Build A Traditional 1940s Style Hot Rod

Recreating the period-correct look from hot rodding’s early years.

In its earliest days, hot rodding wasn’t really about nostalgia, and hot rodders weren’t trying to do anything “vintage.” Today that’s a big part of the hobby. While many rodders today are building high-tech hot rods with modern components, others are going in another direction, picking an era from the past and faithfully recreating that style in period-correct hot rods.

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’40s-style rods had a revival in popularity about 20 years ago. Younger rodders, born in the ’60s and ’70s, started studying old photos and stories from the ’40s, in order to replicate the style of those old rods. Today, ’40s-era rods are still one of the biggest segments of the hobby.

This article is intended as a thumbnail of some of the features that would have been typical of hot rods from that decade. Keep in mind that there are exceptions to every rule. We are outlining the styles most commonly associated with rods of the ’40s as a guide for builders interested in recreating an authentic-looking rod from that decade.

The four Model A roadsters we picked to illustrate this guide were not actually built in the ’40s. They were built in the early 2000s by Logan Davis, Tyrell Pennington, Timothy Cicora, and Matt Winter, together known as the Reelers Car Club. These young hot rodders were dedicated to building their rods as authentically as possible in the style of the ’40s. We published their story in the December 2010 issue of Street Rodder, and you can read it online here.

See all 15 photos

See all 15 photos

’40s Style Bodies

Hot rods in the ’40s were street-driven race cars—and looked like it. They were built to win speed contests, not beauty contests. Parts were added to pick up power or removed to lose weight, and any modification was made for the sake of speed.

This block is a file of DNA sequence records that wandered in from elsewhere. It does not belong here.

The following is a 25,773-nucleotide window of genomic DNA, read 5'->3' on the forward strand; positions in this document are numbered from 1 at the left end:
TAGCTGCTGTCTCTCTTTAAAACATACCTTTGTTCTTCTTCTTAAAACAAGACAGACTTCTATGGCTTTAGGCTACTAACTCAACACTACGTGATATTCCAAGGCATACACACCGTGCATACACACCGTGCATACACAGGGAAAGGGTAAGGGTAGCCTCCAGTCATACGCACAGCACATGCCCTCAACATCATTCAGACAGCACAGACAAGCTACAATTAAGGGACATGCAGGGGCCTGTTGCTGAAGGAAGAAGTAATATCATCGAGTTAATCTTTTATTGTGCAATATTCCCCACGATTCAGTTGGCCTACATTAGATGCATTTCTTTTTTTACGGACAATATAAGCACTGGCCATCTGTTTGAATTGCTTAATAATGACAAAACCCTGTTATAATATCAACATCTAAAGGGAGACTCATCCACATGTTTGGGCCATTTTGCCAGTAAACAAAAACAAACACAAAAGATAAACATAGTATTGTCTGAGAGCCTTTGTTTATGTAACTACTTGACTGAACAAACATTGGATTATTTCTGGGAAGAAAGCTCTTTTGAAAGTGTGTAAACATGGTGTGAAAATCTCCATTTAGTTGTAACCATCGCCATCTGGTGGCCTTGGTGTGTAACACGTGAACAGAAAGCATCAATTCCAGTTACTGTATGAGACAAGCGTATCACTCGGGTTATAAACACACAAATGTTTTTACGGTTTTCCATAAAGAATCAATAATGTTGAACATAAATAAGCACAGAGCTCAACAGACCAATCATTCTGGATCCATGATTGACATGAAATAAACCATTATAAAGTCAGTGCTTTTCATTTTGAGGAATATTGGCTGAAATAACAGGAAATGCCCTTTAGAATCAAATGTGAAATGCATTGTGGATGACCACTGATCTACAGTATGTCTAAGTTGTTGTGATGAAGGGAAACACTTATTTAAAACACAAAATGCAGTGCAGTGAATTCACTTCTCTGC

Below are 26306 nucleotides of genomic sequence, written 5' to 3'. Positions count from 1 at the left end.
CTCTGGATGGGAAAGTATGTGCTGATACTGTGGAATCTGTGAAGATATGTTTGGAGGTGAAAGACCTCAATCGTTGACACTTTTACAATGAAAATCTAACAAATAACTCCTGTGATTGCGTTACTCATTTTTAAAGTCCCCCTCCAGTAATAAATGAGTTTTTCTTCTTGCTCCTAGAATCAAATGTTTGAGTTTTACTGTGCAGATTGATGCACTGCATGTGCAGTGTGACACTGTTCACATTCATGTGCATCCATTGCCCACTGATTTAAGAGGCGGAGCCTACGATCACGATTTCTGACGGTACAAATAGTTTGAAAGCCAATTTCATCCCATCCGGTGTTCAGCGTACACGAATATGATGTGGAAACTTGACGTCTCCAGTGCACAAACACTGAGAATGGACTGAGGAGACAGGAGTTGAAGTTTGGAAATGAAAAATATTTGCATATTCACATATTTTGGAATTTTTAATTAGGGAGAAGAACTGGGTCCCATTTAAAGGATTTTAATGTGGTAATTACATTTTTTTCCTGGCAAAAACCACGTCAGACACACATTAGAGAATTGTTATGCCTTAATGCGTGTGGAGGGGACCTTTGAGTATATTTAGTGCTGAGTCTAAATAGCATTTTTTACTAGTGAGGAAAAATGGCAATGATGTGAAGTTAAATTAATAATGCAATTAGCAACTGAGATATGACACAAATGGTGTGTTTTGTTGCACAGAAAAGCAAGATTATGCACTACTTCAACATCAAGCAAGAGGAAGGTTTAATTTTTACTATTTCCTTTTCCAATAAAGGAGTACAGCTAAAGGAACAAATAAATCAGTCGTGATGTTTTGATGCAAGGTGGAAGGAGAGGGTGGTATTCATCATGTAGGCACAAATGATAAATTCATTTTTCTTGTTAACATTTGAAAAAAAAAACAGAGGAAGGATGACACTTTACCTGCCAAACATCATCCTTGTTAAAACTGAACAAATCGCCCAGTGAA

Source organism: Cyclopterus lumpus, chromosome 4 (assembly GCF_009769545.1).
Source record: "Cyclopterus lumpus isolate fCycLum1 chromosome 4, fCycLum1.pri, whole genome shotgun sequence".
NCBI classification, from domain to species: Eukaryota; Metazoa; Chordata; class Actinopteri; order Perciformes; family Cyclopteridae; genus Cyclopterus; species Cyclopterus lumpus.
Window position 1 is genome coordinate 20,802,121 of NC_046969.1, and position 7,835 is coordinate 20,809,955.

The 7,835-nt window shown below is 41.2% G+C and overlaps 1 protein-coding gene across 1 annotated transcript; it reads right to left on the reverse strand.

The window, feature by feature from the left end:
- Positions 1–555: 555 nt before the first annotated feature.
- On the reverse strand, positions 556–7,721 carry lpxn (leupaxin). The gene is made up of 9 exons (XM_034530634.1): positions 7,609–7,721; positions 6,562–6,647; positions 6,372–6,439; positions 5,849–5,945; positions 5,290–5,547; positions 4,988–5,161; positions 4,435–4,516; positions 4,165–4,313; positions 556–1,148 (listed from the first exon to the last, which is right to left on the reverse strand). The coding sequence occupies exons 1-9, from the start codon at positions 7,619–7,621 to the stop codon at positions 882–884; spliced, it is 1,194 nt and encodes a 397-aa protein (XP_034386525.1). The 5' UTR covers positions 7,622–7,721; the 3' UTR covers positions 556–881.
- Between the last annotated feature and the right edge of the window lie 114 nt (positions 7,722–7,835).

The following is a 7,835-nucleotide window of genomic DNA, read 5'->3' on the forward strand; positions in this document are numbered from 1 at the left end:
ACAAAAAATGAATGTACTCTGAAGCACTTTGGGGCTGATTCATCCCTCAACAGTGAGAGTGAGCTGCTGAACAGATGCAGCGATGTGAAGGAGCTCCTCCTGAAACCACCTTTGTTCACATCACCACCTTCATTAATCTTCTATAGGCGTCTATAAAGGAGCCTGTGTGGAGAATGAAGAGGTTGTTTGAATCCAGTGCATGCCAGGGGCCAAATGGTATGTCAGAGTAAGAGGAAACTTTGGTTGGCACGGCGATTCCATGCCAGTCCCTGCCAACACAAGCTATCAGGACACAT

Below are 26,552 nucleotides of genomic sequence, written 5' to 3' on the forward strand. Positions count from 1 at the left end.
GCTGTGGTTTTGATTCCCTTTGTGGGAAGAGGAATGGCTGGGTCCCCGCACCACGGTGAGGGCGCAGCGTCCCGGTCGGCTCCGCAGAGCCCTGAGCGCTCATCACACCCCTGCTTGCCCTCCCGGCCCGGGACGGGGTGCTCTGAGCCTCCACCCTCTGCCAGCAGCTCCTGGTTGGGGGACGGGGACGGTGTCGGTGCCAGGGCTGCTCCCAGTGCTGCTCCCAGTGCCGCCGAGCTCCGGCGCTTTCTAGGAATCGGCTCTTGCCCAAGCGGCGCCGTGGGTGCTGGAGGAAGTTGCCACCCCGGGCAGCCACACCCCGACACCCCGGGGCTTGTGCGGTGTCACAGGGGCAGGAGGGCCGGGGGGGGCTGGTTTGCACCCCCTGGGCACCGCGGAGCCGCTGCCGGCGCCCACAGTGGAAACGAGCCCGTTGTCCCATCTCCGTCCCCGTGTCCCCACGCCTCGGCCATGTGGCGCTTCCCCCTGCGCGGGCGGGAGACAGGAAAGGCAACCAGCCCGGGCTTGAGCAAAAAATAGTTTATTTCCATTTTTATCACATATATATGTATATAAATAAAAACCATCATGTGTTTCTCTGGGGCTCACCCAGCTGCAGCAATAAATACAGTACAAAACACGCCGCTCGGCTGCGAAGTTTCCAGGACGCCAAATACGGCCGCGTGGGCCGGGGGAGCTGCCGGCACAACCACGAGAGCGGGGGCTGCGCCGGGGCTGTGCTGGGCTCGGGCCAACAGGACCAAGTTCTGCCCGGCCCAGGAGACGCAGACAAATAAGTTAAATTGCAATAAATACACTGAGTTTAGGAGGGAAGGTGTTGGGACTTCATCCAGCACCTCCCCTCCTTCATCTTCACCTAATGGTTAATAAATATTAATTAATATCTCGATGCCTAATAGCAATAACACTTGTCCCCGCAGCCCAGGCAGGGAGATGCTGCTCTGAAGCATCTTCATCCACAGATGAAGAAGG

The body styles of choice were Ford roadsters—Model Ts through 1934s. They could be bought cheap and made to go fast. Roadsters, especially those running V-8s, were frequently built on 1932 chassis, which were stronger than Model A ‘rails and better at handling more powerful engines. Most ran without fenders and running boards to reduce weight. Body modifications were kept simple. Exceptions to that rule are lowered aftermarket headlights, custom taillights, and ’32 grilles on Model A’s.

Hot rod coupes weren’t as prevalent as roadsters in the early ’40s. By the end of the decade (thanks in large part to the Pierson Brothers), coupes became accepted at the lakes, and coupes and sedans built with race styling became more prominent on the street.

  • Model T to 1934 Ford roadster bodies
  • Fenders and running boards removed
  • 1932 Ford grille
  • Three-piece hood or open hood
  • Louvered hood top
  • Lowered headlights
  • Duvall or Hallock split windshield
  • Narrowed front bumper
  • Front nerf bar

See all 15 photos

See all 15 photos

Paint

Fancy paint doesn’t make a car faster, so it wasn’t a priority for hot rodders in the ’40s. A rodder in the prewar days probably would have retained his car’s original paint, or repainted his car black, red, dark blue, or dark green. Old photos of dry lakes races show dark roadsters almost exclusively painted in factory colors. Graphics weren’t part of the look of a ’40s rod. Painted flames were rare, and were pretty crudely done.

See all 15 photos

See all 15 photos

Engines

The engine choice in the early ’40s would have been Ford Model A and B four-cylinder engines, for which there was a lot of speed equipment at the time, including two- and four-port conversions. By the late ’40s, Flathead V-8s had eclipsed the four-bangers as an increasing amount of speed equipment became available for these engines, as well. A pair of Stromberg 97 or Holley 94 carburetors would be the key to low-buck, reliable power.